kept in an oven at 80 oC for 3 h to evaporate the solvent and then kept in an oven at 220oC for 1 h to obtain the rGO-PEI/PVDF-HFP (N-rGO-PEI/PVDF-HFP) composite films. 2.5. Characterization of rGO-PEI and rGO-PEI/PVDF-HFP The morphology and structure of the GO and rGO-PEI were examined by atomic force microscopy (AFM) obtained by scanning probe microscope in the tapping mode. Scanning electron microscopy (SEM) measurements and elemental scanning were carried out on an EVO MA25 instrument at 20.0 kV. X-ray photoelectron spectroscopy (XPS) measurements were conducted using a Kratos Axis Ultra system with a monochromatized Al Kα radiation at 1486.6 eV as the X-ray source. Solid-state Magic Angle Spinning Nuclear Magnetic Resonance analyses (NMR) were performed by the spectrometer from Bruker BioSpin GmbH (AV300). Powder X-ray diffraction (XRD) patterns were obtained on a D/MAX-RC diffractometer (Rigaku, Japan) at a scanning rate of 8°/min using Cu Kα radiation (40 kV, 100 mA,). Fourier transform infrared spectroscopy (FTIR, PerkinElmer Spectrum 100). Thermogravimetric (TG) analysis was conducted on a TA Q500 at a heating rate of 10 ºC/min in a nitrogen atmosphere. The dielectric property was determined by an impedance analyzer (Agilent 4294 A) at frequencies ranging from 102 Hz to 106 Hz. The film strips were cut accurately from the samples. Prior to the measurement, silver electrodes were fabricated on the sides of these strips using conductive silver paint (Agar no. 0443). 3. Results and discussion In order to improve interfacial compatibility of rGO and the matrix PVDF-HFP, surface modification of GO was conducted by the covalent reaction between amines of PEI and epoxide groups on the GO surfaces. The reaction is a ring-open reaction catalyzed by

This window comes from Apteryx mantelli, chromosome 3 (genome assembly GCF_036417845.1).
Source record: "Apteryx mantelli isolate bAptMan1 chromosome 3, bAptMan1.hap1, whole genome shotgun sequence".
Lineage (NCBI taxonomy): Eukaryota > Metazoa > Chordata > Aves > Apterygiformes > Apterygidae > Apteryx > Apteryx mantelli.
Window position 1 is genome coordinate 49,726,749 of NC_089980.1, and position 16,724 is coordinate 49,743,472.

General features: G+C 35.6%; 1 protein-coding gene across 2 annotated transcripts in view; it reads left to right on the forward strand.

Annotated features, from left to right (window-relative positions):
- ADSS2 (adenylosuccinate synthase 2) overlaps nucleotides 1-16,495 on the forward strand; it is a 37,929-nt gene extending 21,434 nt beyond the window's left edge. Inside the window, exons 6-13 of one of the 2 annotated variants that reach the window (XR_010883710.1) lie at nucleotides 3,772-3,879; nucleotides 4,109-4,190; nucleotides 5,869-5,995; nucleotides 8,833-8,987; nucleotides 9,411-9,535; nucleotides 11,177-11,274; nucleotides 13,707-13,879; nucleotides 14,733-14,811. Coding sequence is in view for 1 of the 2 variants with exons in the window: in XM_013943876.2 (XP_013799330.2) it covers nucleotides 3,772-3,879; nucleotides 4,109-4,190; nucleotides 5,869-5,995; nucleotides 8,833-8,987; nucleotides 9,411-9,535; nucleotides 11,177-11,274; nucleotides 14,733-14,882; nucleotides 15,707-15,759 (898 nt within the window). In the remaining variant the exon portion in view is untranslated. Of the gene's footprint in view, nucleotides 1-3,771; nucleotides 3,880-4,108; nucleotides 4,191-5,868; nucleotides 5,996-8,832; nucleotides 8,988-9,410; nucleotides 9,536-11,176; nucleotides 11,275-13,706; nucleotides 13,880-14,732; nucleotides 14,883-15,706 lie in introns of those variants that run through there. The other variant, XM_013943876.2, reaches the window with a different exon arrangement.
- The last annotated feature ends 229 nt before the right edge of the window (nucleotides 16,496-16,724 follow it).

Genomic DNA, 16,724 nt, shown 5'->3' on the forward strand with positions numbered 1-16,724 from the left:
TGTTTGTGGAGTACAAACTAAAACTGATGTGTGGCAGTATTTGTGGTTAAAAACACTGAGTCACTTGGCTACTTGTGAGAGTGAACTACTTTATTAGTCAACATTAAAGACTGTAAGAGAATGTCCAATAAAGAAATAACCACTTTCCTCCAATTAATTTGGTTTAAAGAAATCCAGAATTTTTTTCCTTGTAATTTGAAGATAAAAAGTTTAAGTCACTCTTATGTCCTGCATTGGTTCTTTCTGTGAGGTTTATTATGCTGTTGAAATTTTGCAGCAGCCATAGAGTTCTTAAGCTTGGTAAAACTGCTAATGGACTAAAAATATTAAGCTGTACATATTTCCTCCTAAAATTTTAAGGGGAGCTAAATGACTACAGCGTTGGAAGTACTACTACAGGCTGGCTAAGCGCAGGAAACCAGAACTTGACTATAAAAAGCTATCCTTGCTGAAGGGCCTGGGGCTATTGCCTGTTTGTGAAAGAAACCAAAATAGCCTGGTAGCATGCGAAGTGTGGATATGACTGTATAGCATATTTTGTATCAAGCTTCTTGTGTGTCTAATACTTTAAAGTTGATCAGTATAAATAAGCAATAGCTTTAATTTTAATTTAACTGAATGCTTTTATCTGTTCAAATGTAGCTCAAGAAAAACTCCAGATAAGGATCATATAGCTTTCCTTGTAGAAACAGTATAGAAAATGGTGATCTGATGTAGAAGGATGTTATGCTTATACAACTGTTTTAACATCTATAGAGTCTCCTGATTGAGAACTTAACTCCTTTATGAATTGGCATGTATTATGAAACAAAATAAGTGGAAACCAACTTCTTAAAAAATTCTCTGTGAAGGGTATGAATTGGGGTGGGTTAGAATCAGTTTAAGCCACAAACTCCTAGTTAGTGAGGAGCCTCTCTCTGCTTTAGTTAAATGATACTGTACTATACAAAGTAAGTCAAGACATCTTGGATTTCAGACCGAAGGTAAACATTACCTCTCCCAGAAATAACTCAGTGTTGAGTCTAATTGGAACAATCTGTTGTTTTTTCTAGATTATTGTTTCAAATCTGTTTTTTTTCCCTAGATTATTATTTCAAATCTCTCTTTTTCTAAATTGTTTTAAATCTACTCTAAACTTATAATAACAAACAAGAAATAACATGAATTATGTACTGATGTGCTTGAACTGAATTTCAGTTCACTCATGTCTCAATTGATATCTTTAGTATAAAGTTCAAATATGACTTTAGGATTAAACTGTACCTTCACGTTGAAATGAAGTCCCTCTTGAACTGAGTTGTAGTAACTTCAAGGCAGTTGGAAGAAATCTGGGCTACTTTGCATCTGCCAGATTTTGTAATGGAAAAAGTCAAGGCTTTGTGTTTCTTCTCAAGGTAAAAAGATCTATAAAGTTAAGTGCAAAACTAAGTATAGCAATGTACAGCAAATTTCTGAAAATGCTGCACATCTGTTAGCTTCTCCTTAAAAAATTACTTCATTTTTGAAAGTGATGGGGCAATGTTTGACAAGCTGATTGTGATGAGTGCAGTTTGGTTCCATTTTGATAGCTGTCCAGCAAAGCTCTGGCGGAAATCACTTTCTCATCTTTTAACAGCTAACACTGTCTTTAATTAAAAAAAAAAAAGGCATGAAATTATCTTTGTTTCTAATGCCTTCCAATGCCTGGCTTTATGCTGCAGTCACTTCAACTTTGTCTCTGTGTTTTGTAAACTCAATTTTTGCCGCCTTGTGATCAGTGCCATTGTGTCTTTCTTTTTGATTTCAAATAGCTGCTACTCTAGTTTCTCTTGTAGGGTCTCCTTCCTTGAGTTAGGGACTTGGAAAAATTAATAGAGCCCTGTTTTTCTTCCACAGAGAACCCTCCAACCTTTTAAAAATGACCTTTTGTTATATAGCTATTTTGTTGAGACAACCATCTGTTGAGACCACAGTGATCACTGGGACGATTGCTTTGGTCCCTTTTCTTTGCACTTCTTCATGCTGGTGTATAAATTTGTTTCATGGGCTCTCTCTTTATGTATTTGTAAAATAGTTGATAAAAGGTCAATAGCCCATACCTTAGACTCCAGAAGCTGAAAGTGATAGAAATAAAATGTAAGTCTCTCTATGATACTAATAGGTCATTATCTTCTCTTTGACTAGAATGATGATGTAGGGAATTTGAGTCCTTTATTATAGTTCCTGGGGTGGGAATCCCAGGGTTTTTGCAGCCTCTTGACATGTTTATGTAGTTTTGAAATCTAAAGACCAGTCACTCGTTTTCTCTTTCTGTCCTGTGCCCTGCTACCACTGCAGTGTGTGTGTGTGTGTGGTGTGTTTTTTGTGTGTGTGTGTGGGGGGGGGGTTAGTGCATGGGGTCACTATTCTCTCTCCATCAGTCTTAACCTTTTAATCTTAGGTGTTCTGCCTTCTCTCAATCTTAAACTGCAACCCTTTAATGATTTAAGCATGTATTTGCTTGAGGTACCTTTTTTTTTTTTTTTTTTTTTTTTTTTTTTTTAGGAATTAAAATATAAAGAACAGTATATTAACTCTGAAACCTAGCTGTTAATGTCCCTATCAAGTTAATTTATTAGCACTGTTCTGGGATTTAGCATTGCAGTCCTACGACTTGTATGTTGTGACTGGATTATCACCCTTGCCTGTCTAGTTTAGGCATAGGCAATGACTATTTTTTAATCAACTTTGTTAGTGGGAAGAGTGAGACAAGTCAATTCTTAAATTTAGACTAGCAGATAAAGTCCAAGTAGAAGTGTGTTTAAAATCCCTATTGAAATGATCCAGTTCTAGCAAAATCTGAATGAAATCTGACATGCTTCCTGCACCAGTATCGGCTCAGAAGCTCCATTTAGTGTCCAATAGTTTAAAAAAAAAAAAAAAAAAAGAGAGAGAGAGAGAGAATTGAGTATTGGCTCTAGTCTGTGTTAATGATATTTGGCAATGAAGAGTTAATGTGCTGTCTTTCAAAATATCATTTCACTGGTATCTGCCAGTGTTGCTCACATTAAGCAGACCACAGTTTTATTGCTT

potassium hydroxide (KOH) [33-35]. XPS, FTIR, NMR, Raman, TGA characterizations proved that the covalent reaction between amino and epoxy occurred successfully. The photo images of the samples dispersed in DMF and XPS survey spectra are shown in Fig. 2a-c. After surface modification, the color of the sample turned darker, and the product dispersed evenly in the solvent of DMF. XPS survey spectra indicate that PEI was grafted on GO surfaces: compared with GO samples, the peak of N1s appeared after the PEI functionalization. High-resolution XPS spectra confirmed that epoxy groups were consumed during PEI modification, and at the same time GO was reduced. For samples before modification, C1s spectrum of the GO could be quantitatively differentiated into five different carbon species: the sp2-hybridized carbon atoms of graphene at 284.4 eV (C-C sp2), the sp3-hybridized carbon atoms at 285.2 eV (C-C sp3), the carbon in hydroxyl and epoxide groups (C-O) at 286.5 eV, the ones in carbonyl groups (C=O) at 288.0 eV, and those in carboxyl groups (O-C=O) at 289.2 eV shown in Fig. 2d [18,36]. Analysis of the peak areas indicated that the carbons in the hydroxyl and epoxide groups on GO surfaces took up to 52% of all the carbon species. After PEI functionalization, an additional component at 285.9 corresponding to C-N was observed shown in Fig. 2e [34,37], indicating that PEI was grafted successfully. The dramatic decrease in signals characteristic of C-O group indicated that C-O was consumed by PEI and GO was reduced. The N1s core-level spectra in Fig. 2f consists of two components with binding energies of 399.0 eV [38] and 400 eV [39], respectively, corresponding to -NH- and -NH2 groups in PEI.